Now this was fun. Not chuckle fun but wry smile fun. Before this show I saw Litchenstein as Mr Pop Art, proud of simplicity, surface and comic print palettes. What I found was a bit of a joker – someone who was constantly subverting the history of art. Mondrian, Picasso, Monet, Judd they all and many more get it in the neck. A huge Lacoon, that looks nothing like a Litchenstein is all wild brush strokes and movement. The Tate guide explains that the snakes were sent by Apollo but he’s wrong. Ken and I both agree that Lacoon was a Trojan and that Apollo was on their side. Indeed, the Greeks despoiled the temple of Apollo in the war. It was Poseidon. In any case, it’s a fantastic snub to the classical tradition. All Dionysian swirls. Here’s another surprise – the Chinese landscapes. Again, he subverts the print form with deliberately vandalism – rough brush strokes. His provocative images of women are designed to elicit superficial feminist critiques but are the very opposite. It’s not often that an art show subverts your expectations but this is one that inverts expectations. Thanks God for American art.

Manet for Money?

Standing in a long queue, outside in a chilling wind, you’re assailed by a posh girl with a clip-board telling you that, “You can skip the queue and get in straight away of you sign up to become a member”. This will cost a cool £140 per year! Inside you’re asked to gift another couple of quid on top of your £15. (I think, maybe I should have ordered online – but that’s another £1.50.) You’re then assailed by an Italian girl at the door to hire an audio guide. By this time Maney has morphed to Money and I’m in a more critical mood.
This show is more than a disappointment it’s financial fraud. By fraud, I mean that pictures that should be here are not and pictures that shouldn’t be here are. Eva Gonzalez and many others are quite simply, second division. The fact that some have never been shown in galleries is no accident – they didn’t deserve to be shown.
The Luncheon is a high spot with its shadowy father and arrogant youth. Music in the Tuileries Gardens breaks all the rules but where’s the Bar at the Folies Berger? At the Courtauld in London. Olympia? Dejeuner sur I’herbe? Without any of these it’s a crown without jewels. In the end, it’s a fairly mundane meander  through league division two and three paintings. Manet for money. Rather than one of those perspex bozes for donations, I think the RA should offer refunds.

Wednesday, March 20, 2013

European Debate - not really - paying audience had to provide the debate!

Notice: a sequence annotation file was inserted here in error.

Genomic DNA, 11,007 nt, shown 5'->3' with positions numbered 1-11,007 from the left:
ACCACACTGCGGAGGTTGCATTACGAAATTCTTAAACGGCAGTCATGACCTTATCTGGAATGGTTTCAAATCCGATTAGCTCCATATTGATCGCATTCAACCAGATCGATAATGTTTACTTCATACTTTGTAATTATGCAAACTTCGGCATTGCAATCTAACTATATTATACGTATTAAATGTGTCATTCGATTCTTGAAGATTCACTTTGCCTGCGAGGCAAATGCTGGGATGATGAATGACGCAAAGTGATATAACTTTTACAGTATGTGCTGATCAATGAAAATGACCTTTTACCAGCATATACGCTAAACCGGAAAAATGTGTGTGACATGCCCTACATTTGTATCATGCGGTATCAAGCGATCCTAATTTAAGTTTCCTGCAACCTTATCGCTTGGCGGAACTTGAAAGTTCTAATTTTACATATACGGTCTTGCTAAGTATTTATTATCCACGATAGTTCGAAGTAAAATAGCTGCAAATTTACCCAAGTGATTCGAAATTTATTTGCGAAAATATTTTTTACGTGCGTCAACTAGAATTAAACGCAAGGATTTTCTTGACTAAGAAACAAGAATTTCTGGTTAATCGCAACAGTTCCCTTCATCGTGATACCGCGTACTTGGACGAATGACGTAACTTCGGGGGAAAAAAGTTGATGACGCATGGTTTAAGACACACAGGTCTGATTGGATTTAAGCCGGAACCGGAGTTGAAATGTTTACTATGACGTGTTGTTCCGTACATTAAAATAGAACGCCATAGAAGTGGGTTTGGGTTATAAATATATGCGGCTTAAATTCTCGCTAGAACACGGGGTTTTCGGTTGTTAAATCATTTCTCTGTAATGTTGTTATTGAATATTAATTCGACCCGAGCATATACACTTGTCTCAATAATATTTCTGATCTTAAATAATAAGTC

Sussex University held a debate on Europe last night that had unexpected consequences. First the panel of four people, all supported the EU, were keen on European Citizenship and pretty much toed the orthodox line. This was a shame, as this is a political issue that deserves more actual ‘debate’ and more ‘innovative’ thinking. Across all four there was not a single innovative idea the whole evening, only statements of what IS the case, in terms of laws, economic constraints and so on. We expect more from people who are supposed to be on the leading edge of European research and thought.
In the absence of dissent from the panel, what happened on the night was fascinating - an ‘audience’ versus the ‘panel’ debate. Curiously, this seems to reflect what’s happening on the ground. We have a political and academic class that has a ‘groupthink’ approach to Europe and a populace who are deeply suspicious about this class and its pronouncements.
All of the important issues came from the audience:
1.       Suspicion about the idea of European Citizenship
2.       Suspicion about the army of politicians, academics and officials who are driving policy through self-interest and not the interests of the people
3.       Opacity of bailouts – where does the money come from?
4.       Why not allow orderly devaluation?
There were some excellent questions from the floor that cut to the quick and led to more interesting debate. This was way more interesting than the rather banal introductions by the speakers. On the very night when Cyprus is going through fiscal convulsions, these people seemed surprisingly aloof and distant from the real world and real issues.
Institutions start with good intentions but often end up serving themselves and fighting for survival. I didn’t go into the room in a particularly anti-EU (or Eurozone) state of mind but witnessing the output from the Sussex European Institute, I walked out a sceptic, not only about the EU but also about the worth and independence of so-called research institutes where people get paid to praise their funders. You can’t get people to pay for a ‘debate’ then simply present one side of the argument and expect the people who paid to provide the other!

Sunday, March 17, 2013

Beyond the Hills: First ever depiction of Christ as a lesbian?

Asceticism, as Nietzsche claimed, is life turned in upon itself. It is the denial of life and that denial requires the exercise of immense power. A young girl, full of life and love, is slowly crushed, chained and crucified by a community that mistakes love for control. It is religion gone wrong - isolated, dogmatic and self-serving.
What is remarkable is that this latter-day Christ is a woman and lesbian. Is this the first ever depiction of Christ as a lesbian? Her all-consuming love for one of the nuns brings conflicts and behaviour that the Priest and nuns find hard to deal with. In the end her love is seen by the church and society as an illness.
Now it's not often you see a film that tries to deal with a big theological issue.

Saturday, March 16, 2013

Shell: beautiful & brave film - less is more

Like an Edward Hopper painting come to life, Shell is a beautiful and brave film. It takes guts to make a film that slows time down so that it becomes almost unbearable. The characters barely speak and their actions are painful to watch. The claustrophobia is intensified by the big country landscapes but it's as spare as twig. At no point does the Director stray from his vision. Abandonment, love, fear, confusion, pain, sacrifice, hope – it has it all.
Scotland has an inglorious history in cinema from Brigaodoon to Brave, it's a catastrophic trail of romaticised nonsense, so I.m delighted to see that the much maligned Creative Scotland are coming up with the goods, Rather than listening to the so-called creative catcalls of Liz Lochhead and Ian Rankin, I applaud those that want to take Scotland beyond its past. Scotland should be a place about which films are made not simply a location for making films and that Scotland, needs to be more than a cartoon Scotland. Let's have more of this.